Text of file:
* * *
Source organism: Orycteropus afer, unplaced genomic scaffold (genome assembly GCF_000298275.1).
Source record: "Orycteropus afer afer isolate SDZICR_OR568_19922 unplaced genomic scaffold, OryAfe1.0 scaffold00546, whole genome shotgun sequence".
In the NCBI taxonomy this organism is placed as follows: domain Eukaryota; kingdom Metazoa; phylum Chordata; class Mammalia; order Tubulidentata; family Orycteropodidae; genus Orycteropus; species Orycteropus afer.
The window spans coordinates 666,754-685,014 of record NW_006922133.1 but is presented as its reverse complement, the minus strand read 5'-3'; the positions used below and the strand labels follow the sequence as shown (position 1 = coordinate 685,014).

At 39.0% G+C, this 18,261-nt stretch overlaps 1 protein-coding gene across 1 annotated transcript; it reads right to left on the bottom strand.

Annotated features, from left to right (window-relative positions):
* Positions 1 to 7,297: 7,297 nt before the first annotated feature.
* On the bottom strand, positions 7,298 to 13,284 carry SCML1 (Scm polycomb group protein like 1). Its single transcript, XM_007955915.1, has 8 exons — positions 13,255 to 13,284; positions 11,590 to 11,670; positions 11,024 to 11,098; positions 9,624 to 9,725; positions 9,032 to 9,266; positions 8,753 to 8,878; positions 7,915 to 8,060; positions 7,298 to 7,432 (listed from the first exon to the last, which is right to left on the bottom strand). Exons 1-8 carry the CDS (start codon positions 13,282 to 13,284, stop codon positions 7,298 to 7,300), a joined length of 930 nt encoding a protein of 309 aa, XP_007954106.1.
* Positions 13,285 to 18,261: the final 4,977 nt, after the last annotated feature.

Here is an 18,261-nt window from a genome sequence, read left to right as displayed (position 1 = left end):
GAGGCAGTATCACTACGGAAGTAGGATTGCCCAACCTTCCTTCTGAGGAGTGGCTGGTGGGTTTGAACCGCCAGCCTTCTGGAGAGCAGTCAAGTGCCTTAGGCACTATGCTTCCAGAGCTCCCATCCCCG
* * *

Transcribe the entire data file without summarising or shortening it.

Source organism: Orycteropus afer, unplaced genomic scaffold (genome assembly GCF_000298275.1).
Source record: "Orycteropus afer afer isolate SDZICR_OR568_19922 unplaced genomic scaffold, OryAfe1.0 scaffold00546, whole genome shotgun sequence".
In the NCBI taxonomy this organism is placed as follows: domain Eukaryota; kingdom Metazoa; phylum Chordata; class Mammalia; order Tubulidentata; family Orycteropodidae; genus Orycteropus; species Orycteropus afer.
The window spans coordinates 666,754-685,014 of record NW_006922133.1 but is presented as its reverse complement, the minus strand read 5'-3'; the positions used below and the strand labels follow the sequence as shown (position 1 = coordinate 685,014).

At 39.0% G+C, this 18,261-nt stretch overlaps 1 protein-coding gene across 1 annotated transcript; it reads right to left on the bottom strand.

Annotated features, from left to right (window-relative positions):
* Positions 1 to 7,297: 7,297 nt before the first annotated feature.
* On the bottom strand, positions 7,298 to 13,284 carry SCML1 (Scm polycomb group protein like 1). Its single transcript, XM_007955915.1, has 8 exons — positions 13,255 to 13,284; positions 11,590 to 11,670; positions 11,024 to 11,098; positions 9,624 to 9,725; positions 9,032 to 9,266; positions 8,753 to 8,878; positions 7,915 to 8,060; positions 7,298 to 7,432 (listed from the first exon to the last, which is right to left on the bottom strand). Exons 1-8 carry the CDS (start codon positions 13,282 to 13,284, stop codon positions 7,298 to 7,300), a joined length of 930 nt encoding a protein of 309 aa, XP_007954106.1.
* Positions 13,285 to 18,261: the final 4,977 nt, after the last annotated feature.

Here is an 18,261-nt window from a genome sequence, read left to right as displayed (position 1 = left end):
GAGGCAGTATCACTACGGAAGTAGGATTGCCCAACCTTCCTTCTGAGGAGTGGCTGGTGGGTTTGAACCGCCAGCCTTCTGGAGAGCAGTCAAGTGCCTTAGGCACTATGCTTCCAGAGCTCCCATCCCCG